Sunday, December 6, 2009

Should news be free?

Arianna Huffington offers a long defense of new media (actually it's an attack on old media attacks on new media) in which she poses arguments that aggregators are doing news sites a service.

There's a lot of thought and good points in the article from the Chicago Tribune, along with some fuzzy thinking and deceptive numbers (for example: "Did you know newspaper advertising fell nearly 19 percent this year while Web advertising is up 9 percent and mobile advertising is up 18 percent?" Probably true, but using percentages hides the fact that the bases are so dissimilar, which means that the money lost is newspaper advertising is a heckavua lot more than the money gained in web advertising).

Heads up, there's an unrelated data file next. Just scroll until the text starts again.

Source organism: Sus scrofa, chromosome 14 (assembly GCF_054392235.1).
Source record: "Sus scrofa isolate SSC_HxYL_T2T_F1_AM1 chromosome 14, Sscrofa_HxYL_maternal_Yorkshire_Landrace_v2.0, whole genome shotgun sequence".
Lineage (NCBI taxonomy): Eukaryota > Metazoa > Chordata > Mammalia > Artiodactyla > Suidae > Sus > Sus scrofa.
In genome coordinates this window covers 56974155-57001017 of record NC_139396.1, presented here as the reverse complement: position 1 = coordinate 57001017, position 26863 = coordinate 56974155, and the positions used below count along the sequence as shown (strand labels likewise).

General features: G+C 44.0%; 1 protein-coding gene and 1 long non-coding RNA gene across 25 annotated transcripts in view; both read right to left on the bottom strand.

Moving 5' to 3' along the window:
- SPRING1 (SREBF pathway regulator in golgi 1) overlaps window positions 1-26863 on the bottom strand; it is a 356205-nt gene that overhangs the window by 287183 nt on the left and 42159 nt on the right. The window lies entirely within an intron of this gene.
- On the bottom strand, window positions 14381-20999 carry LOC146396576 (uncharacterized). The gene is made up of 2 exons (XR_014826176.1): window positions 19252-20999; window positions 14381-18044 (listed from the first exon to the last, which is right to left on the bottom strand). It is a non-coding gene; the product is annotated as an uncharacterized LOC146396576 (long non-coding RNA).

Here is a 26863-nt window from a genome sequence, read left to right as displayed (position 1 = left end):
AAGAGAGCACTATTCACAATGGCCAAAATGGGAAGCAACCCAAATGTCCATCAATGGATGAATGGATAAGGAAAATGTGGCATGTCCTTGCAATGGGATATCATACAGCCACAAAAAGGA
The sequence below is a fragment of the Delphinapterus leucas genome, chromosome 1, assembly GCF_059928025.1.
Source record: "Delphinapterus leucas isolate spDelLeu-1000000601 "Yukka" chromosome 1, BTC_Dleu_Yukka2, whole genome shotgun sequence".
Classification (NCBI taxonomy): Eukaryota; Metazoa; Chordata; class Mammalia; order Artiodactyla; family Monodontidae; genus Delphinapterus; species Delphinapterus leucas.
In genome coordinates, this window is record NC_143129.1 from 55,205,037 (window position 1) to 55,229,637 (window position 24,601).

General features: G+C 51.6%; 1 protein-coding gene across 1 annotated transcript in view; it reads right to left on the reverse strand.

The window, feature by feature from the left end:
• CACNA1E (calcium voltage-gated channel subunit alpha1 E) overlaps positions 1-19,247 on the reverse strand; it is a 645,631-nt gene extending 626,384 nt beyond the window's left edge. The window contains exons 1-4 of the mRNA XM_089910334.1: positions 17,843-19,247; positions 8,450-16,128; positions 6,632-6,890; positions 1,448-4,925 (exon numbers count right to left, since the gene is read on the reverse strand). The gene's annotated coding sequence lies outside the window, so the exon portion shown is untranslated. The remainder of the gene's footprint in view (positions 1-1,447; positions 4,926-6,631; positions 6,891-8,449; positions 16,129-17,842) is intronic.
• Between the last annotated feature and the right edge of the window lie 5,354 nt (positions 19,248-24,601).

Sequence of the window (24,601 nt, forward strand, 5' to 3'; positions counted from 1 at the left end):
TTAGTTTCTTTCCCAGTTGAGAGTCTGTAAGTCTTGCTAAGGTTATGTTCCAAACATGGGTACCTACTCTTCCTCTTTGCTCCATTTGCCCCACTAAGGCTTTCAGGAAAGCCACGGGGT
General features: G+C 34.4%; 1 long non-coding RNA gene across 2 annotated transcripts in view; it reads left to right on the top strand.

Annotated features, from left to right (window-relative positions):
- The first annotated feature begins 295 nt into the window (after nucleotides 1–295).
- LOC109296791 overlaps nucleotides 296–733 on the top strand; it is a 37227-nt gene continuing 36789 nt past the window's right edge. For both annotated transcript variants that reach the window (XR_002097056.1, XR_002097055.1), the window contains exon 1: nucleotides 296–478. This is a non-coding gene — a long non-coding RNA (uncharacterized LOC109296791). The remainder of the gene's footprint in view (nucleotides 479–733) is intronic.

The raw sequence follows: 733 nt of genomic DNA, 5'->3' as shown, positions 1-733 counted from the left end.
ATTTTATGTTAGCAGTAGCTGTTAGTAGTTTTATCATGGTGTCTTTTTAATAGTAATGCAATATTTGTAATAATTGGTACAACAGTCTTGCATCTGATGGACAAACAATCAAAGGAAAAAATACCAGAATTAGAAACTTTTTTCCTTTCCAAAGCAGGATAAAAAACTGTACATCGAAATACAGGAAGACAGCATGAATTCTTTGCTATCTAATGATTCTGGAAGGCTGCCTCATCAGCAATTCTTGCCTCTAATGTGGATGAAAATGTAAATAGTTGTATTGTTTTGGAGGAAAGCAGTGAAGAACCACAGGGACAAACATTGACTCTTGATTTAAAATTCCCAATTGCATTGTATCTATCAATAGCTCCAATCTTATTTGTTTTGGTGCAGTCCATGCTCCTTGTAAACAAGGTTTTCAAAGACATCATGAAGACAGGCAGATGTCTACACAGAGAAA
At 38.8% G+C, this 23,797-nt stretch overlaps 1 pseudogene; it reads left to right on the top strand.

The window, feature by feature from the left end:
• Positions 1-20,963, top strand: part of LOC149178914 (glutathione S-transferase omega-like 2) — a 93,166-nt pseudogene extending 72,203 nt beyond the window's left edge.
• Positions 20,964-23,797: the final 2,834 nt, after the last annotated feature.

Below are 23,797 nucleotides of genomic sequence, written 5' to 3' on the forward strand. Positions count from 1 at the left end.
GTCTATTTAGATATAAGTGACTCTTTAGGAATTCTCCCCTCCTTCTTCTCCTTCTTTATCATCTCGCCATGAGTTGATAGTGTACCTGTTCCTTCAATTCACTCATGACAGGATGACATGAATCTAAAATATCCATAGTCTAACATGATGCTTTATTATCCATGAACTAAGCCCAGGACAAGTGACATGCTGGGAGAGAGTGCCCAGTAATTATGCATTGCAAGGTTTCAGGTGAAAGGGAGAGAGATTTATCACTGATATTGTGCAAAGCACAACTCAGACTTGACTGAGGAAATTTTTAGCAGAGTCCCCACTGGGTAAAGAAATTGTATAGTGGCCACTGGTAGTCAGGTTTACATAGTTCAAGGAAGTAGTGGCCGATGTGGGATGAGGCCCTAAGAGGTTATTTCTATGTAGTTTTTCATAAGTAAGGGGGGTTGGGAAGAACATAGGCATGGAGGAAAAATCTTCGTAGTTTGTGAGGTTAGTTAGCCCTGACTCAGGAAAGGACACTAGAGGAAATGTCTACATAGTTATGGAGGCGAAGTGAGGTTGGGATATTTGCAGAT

A big part of her problem, as is much of what I read about this situation, is due to differing definitions of "news." Huffington says, and I agree, that charging for "news" won't work since there are many free sites. But are columns news? Analysis pieces? The Journal Sentinel's "Packers Plus?" For example, if I ran a "news site," I'd charge for all the extras -- those things that just can't be found everywhere. For example, I enjoy reading Bill Simmons on sports or Andrew Sullivan on culture or Frank Rich on our society. Why should everything they write be free? Should everything Bob McGinn writes on the Packers be free? I don't think so. I strongly suspect Huffington was paid for writing her piece -- and she should have been.

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